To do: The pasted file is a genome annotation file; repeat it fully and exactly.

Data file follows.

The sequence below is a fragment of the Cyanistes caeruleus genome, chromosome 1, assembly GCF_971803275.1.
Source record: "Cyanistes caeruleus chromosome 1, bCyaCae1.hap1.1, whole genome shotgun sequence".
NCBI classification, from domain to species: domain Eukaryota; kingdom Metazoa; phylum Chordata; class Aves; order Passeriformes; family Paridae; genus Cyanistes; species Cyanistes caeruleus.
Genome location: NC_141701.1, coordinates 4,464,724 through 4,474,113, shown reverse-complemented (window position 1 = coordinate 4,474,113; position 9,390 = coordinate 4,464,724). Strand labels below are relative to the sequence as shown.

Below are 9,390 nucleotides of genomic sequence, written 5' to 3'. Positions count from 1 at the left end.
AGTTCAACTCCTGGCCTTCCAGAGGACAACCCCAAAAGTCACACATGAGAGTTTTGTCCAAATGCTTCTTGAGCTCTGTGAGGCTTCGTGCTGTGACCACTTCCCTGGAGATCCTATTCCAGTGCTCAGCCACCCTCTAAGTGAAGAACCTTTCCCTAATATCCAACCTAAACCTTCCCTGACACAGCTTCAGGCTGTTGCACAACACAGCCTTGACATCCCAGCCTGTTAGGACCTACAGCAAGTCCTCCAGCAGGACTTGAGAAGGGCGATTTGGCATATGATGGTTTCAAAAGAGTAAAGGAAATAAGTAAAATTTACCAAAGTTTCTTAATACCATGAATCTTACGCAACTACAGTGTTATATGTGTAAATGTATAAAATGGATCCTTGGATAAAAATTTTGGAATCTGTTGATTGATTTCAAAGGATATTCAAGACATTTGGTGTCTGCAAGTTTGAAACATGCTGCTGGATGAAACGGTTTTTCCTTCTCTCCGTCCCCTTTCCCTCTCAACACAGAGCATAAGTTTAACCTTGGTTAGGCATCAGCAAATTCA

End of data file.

The sequence below is a fragment of the Cyanistes caeruleus genome, chromosome 1, assembly GCF_971803275.1.
Source record: "Cyanistes caeruleus chromosome 1, bCyaCae1.hap1.1, whole genome shotgun sequence".
NCBI classification, from domain to species: domain Eukaryota; kingdom Metazoa; phylum Chordata; class Aves; order Passeriformes; family Paridae; genus Cyanistes; species Cyanistes caeruleus.
Genome location: NC_141701.1, coordinates 4,464,724 through 4,474,113, shown reverse-complemented (window position 1 = coordinate 4,474,113; position 9,390 = coordinate 4,464,724). Strand labels below are relative to the sequence as shown.

Below are 9,390 nucleotides of genomic sequence, written 5' to 3'. Positions count from 1 at the left end.
AGTTCAACTCCTGGCCTTCCAGAGGACAACCCCAAAAGTCACACATGAGAGTTTTGTCCAAATGCTTCTTGAGCTCTGTGAGGCTTCGTGCTGTGACCACTTCCCTGGAGATCCTATTCCAGTGCTCAGCCACCCTCTAAGTGAAGAACCTTTCCCTAATATCCAACCTAAACCTTCCCTGACACAGCTTCAGGCTGTTGCACAACACAGCCTTGACATCCCAGCCTGTTAGGACCTACAGCAAGTCCTCCAGCAGGACTTGAGAAGGGCGATTTGGCATATGATGGTTTCAAAAGAGTAAAGGAAATAAGTAAAATTTACCAAAGTTTCTTAATACCATGAATCTTACGCAACTACAGTGTTATATGTGTAAATGTATAAAATGGATCCTTGGATAAAAATTTTGGAATCTGTTGATTGATTTCAAAGGATATTCAAGACATTTGGTGTCTGCAAGTTTGAAACATGCTGCTGGATGAAACGGTTTTTCCTTCTCTCCGTCCCCTTTCCCTCTCAACACAGAGCATAAGTTTAACCTTGGTTAGGCATCAGCAAATTCA